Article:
Is establishment consistent with religious freedom?

AuthorAhdar, Rex

Introduction I. Clarifying the Critical Concepts A. "Establishment" B. "Religious Freedom" II. The Incompatibility Position III. The Compatibility Position A. Generally B. International Stance C. European Case Law under the ECHR IV. Answering the Objections A. The Alienation Charge B. The Inequality Charge C. The Neutrality Mirage Are religious freedom and religious establishment mutually exclusive? This question evokes a classic dichotomy that is at the heart of many legal systems, notably that of the United States--the separation of church and state. The prevailing view appears to be that these notions are indeed mutually exclusive and that nations that single out a specific religion and accord it a privileged position inevitably discriminate against adherents of other faiths.

The authors argue, however, that a weak form of establishment is in fact consistent with religious freedom. Examining case law and legislation in countries such as England, Canada, Australia, and South Africa, they maintain that a state that explicitly acknowledges a religion without coercing or compelling religious practice or observance is compatible with religious freedom. Moreover, the authors suggest that religious establishment is inescapable insofar as all liberal democracies have an establishment.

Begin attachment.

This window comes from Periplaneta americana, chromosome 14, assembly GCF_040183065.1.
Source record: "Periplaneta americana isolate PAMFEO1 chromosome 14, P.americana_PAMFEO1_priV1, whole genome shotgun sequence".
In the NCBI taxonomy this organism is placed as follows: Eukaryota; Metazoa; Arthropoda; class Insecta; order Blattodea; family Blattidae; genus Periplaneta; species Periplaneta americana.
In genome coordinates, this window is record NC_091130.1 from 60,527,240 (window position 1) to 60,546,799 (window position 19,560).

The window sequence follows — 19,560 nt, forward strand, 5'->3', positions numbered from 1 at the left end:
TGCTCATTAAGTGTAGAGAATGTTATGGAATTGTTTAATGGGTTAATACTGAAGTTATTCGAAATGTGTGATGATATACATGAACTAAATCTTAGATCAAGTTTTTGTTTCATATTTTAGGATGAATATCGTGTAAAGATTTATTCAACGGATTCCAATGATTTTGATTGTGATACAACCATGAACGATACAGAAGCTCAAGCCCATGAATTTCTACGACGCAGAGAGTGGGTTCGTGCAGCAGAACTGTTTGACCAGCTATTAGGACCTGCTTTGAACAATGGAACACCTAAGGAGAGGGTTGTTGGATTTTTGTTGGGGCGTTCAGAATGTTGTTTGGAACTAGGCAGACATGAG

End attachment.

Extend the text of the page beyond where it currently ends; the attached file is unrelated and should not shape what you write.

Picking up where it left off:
La liberte de culte et l'establishment religieux sont-ils mutuellement exclusifs ? La question evoque une dichotomie classique au coeur de nombre d'ordres juridiques, en particulier celui des Etats-Unis, qui consacre la separation entre Eglise et Etat. Le point de vue dominant semble etre a l'effet que ces notions sont en effet exclusives et que les nations qui isolent et accordent un statut privilegie a une religion particuliere ne peuvent que discriminer contre les fideles de confessions differentes.

Les auteurs soutiennent pour leur part qu'une forme modeste d'establishment est en realite compatible avec la liberte de culte. S'appuyant sur un examen de la jurisprudence et de la legislation en vigueur dans des pays comme l'Angleterre, le Canada, l'Australie et l'Afrique du Sud, ils soutiennent qu'un Etat peut reconnaitre une foi particuliere, sans pour autant y compromettre la liberte de culte, a condition que la pratique on I'observance de cette foi ne soit ni forcee ou requise. Ils suggerent de plus que l'establishment religieux est inevitable, dans la mesure ou toutes les democraties liberales en ont un.